08th Feb 2009
kicking fandom’s ass since 2000
08th Feb 2009
I have some kind of mental block when it comes to this artist. I got some books from DMP last week and I grabbed this one to review because the art on the cover was the most appealing. I read it, thought it was utter crap, then put it down until it was time to write the review. Today, I go to add the artist’s name to our tag list and I find that the name is already listed. So, I start searching to see what else this artist has done.
That’s when the cursing started. For those of you who have the same mental block that I do, this is the artist who brought us Love + Alphα and Heavenly Body. This release is more of the same. Same crappy story telling, same pretty art. The only thing that the other releases have that this one is missing is some graphic sex. In fact, the plot line in this release is close to incomprehensible.
We have Kou, who’s moved away from home to attend high school and to avoid forcing his advances on his step-brother, Naruki. This oh-so-clever plan is foiled when Naruki decides that he misses Kou and to attend school with him. Now Kou is faced with keeping the horde of horny teenaged males away from Naruki’s sweet ass. Everyone seems to be attracted to Naruki’s innocence and naivete. To help combat this, Kou’s roommate, Yoshino, comes up with a plan. He will hypnotize Naruki into being someone who can stand up for himself. Well, things don’t work out exactly as planned and they end up turning meek little Naruki into uber-seme boy every time he gets aroused.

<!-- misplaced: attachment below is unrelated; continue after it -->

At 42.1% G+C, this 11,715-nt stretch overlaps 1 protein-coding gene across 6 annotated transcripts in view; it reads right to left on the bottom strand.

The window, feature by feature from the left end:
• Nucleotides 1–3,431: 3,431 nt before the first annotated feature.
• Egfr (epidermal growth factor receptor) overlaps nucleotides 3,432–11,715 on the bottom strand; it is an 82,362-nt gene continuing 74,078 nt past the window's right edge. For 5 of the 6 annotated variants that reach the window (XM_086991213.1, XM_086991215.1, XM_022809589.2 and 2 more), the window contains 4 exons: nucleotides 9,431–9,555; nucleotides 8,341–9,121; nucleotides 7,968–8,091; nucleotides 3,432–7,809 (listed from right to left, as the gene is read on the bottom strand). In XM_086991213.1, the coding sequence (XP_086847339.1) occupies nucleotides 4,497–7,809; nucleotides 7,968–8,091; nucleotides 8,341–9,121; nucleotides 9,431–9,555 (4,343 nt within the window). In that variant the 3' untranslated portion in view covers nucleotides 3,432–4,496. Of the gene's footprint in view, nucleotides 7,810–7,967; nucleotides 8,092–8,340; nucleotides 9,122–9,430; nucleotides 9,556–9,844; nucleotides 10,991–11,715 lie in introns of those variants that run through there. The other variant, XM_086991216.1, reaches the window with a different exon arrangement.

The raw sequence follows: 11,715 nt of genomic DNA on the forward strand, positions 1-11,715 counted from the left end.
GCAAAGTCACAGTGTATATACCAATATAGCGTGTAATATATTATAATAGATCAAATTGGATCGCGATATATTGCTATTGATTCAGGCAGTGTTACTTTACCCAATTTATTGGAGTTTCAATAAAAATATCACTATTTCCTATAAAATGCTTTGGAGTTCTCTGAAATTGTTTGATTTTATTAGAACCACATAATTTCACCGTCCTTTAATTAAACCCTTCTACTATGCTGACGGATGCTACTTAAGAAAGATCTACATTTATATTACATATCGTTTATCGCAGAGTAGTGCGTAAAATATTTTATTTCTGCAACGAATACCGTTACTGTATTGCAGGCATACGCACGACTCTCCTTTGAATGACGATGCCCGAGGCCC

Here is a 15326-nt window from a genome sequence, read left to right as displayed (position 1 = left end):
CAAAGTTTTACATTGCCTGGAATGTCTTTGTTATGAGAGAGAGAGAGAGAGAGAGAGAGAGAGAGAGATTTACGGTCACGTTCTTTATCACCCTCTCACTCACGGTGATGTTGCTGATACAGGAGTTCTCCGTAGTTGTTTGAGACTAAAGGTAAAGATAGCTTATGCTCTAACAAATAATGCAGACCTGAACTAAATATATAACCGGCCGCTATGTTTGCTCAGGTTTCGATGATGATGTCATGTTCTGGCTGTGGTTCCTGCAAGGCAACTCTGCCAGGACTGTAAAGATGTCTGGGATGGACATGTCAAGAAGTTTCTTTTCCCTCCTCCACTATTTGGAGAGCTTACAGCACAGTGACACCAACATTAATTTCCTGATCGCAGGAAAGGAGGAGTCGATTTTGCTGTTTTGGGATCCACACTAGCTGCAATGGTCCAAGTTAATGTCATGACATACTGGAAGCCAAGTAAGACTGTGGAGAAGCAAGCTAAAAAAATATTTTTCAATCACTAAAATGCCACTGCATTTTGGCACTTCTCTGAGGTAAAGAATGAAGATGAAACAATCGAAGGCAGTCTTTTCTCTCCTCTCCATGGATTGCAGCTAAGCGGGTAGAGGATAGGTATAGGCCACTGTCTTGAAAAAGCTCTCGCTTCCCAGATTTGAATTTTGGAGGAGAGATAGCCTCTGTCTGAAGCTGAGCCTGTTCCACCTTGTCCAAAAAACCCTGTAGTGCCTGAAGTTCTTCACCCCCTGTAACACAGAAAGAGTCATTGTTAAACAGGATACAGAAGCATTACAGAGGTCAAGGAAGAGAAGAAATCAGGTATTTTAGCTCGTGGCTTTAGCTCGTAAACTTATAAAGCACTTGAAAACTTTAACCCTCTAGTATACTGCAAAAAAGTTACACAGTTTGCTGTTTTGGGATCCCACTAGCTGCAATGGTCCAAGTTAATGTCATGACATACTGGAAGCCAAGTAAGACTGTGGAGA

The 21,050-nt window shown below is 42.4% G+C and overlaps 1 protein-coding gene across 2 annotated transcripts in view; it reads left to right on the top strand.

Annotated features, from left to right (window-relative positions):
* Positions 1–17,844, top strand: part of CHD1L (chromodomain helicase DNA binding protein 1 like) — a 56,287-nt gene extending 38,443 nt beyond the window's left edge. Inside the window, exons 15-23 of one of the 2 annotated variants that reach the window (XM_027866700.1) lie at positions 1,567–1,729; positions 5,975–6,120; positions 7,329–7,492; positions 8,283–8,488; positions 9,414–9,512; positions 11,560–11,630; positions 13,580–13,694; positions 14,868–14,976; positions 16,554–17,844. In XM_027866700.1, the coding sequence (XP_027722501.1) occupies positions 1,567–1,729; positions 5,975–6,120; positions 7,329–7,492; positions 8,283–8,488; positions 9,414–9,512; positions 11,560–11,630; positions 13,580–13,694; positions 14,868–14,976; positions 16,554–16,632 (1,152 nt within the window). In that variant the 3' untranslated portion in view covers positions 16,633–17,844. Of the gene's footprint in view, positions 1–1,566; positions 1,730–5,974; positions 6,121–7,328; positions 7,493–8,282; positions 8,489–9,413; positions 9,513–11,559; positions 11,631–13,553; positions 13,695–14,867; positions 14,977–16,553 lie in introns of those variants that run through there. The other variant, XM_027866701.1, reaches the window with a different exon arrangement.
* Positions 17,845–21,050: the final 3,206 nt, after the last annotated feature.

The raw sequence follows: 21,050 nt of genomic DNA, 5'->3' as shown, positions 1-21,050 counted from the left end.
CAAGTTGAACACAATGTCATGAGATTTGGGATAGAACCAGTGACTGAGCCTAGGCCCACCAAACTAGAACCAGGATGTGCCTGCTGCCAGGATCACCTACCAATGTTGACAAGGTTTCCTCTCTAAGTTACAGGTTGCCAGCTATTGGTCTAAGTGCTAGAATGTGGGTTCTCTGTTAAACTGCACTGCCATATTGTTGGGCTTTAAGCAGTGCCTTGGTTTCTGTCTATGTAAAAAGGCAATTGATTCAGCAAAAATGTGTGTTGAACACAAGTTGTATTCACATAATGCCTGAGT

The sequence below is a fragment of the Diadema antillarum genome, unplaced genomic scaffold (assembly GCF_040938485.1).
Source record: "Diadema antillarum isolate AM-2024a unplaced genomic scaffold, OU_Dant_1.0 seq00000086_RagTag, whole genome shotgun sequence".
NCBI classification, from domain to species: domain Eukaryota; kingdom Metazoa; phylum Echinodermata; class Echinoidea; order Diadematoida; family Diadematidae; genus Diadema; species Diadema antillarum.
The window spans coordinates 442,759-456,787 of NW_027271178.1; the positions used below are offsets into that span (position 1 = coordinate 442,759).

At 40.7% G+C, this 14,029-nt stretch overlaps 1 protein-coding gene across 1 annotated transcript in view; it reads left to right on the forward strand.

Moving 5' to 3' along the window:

Just to make things even more crack-tastic, seme-Naruki’s favorite source of relief is Kou. Kou isn’t too pleased as he was planning on being seme and he’s not sure of Naruki’s true feelings. Throw Yoshino into the mix with the fact that he wants into Kou’s pants and you’ve got something that is definitely not easy to follow.
I like my plots to be a bit crazy, but I also don’t want to feel like I’m watching a bad 80’s soap opera when I’m reading my manga. I need to figure out a way to embed Takashi Kanzaki’s name into my head, so I can avoid all of her works in the future. I don’t need to get this cranky when I’m writing reviews.